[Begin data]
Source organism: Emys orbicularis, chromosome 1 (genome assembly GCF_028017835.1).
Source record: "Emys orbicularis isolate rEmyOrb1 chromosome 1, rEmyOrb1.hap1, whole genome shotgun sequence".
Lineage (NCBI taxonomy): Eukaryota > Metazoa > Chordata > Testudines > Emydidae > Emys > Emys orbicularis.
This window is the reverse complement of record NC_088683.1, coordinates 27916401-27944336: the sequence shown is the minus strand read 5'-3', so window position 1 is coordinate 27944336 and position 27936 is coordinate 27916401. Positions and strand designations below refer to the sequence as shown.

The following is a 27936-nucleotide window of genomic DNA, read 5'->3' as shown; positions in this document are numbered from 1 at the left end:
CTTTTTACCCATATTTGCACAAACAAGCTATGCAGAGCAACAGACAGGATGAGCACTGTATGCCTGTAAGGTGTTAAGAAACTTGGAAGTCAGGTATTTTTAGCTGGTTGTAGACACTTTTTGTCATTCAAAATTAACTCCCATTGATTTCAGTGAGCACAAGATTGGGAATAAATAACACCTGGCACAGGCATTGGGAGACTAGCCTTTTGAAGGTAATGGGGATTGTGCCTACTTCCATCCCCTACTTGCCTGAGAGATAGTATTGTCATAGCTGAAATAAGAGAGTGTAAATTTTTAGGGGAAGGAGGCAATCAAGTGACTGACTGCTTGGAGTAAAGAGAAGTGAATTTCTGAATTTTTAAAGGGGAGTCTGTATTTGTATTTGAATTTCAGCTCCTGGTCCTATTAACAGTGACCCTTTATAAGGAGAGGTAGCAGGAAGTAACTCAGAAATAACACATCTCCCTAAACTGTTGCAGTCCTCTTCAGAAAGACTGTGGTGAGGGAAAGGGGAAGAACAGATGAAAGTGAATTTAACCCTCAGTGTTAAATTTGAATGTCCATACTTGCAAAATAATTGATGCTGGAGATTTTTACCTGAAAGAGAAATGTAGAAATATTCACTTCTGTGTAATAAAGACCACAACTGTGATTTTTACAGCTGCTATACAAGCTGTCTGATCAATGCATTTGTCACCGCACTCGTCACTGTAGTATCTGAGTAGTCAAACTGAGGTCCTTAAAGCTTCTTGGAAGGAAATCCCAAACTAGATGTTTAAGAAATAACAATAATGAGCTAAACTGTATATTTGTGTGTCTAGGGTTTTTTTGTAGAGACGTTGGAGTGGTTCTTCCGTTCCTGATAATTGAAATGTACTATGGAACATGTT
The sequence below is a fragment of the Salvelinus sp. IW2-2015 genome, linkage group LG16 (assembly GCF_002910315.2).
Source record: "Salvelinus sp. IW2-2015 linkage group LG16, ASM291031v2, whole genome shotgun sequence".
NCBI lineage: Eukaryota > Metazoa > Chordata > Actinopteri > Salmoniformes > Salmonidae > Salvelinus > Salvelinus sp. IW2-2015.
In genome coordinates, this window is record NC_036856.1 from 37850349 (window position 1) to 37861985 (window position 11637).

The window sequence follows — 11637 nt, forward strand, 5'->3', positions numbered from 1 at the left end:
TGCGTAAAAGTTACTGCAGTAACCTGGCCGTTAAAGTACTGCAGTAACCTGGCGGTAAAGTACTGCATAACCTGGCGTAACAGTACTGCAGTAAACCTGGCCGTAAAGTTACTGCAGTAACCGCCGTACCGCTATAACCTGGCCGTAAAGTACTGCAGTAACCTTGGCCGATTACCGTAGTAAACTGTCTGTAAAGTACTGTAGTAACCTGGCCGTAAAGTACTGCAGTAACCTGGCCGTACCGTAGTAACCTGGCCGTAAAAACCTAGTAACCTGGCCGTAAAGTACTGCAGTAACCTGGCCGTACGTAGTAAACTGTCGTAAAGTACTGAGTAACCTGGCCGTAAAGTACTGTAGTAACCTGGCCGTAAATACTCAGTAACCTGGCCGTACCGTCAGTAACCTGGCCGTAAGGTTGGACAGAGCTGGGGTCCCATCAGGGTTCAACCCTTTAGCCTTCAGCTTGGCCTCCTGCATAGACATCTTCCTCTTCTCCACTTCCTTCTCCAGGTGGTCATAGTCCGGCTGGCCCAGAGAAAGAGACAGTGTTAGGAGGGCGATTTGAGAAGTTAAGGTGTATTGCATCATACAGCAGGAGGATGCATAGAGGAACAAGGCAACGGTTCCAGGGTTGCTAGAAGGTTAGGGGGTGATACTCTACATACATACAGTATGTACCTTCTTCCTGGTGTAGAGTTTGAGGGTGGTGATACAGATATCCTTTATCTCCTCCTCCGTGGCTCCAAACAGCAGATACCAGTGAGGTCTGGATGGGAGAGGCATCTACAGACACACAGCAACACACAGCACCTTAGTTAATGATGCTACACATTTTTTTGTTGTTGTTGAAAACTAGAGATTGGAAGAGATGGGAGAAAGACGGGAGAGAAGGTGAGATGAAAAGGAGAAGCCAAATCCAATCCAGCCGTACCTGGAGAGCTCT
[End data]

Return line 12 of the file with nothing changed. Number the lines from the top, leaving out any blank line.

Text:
TGCGTAAAAGTTACTGCAGTAACCTGGCCGTTAAAGTACTGCAGTAACCTGGCGGTAAAGTACTGCATAACCTGGCGTAACAGTACTGCAGTAAACCTGGCCGTAAAGTTACTGCAGTAACCGCCGTACCGCTATAACCTGGCCGTAAAGTACTGCAGTAACCTTGGCCGATTACCGTAGTAAACTGTCTGTAAAGTACTGTAGTAACCTGGCCGTAAAGTACTGCAGTAACCTGGCCGTACCGTAGTAACCTGGCCGTAAAAACCTAGTAACCTGGCCGTAAAGTACTGCAGTAACCTGGCCGTACGTAGTAAACTGTCGTAAAGTACTGAGTAACCTGGCCGTAAAGTACTGTAGTAACCTGGCCGTAAATACTCAGTAACCTGGCCGTACCGTCAGTAACCTGGCCGTAAGGTTGGACAGAGCTGGGGTCCCATCAGGGTTCAACCCTTTAGCCTTCAGCTTGGCCTCCTGCATAGACATCTTCCTCTTCTCCACTTCCTTCTCCAGGTGGTCATAGTCCGGCTGGCCCAGAGAAAGAGACAGTGTTAGGAGGGCGATTTGAGAAGTTAAGGTGTATTGCATCATACAGCAGGAGGATGCATAGAGGAACAAGGCAACGGTTCCAGGGTTGCTAGAAGGTTAGGGGGTGATACTCTACATACATACAGTATGTACCTTCTTCCTGGTGTAGAGTTTGAGGGTGGTGATACAGATATCCTTTATCTCCTCCTCCGTGGCTCCAAACAGCAGATACCAGTGAGGTCTGGATGGGAGAGGCATCTACAGACACACAGCAACACACAGCACCTTAGTTAATGATGCTACACATTTTTTTGTTGTTGTTGAAAACTAGAGATTGGAAGAGATGGGAGAAAGACGGGAGAGAAGGTGAGATGAAAAGGAGAAGCCAAATCCAATCCAGCCGTACCTGGAGAGCTCT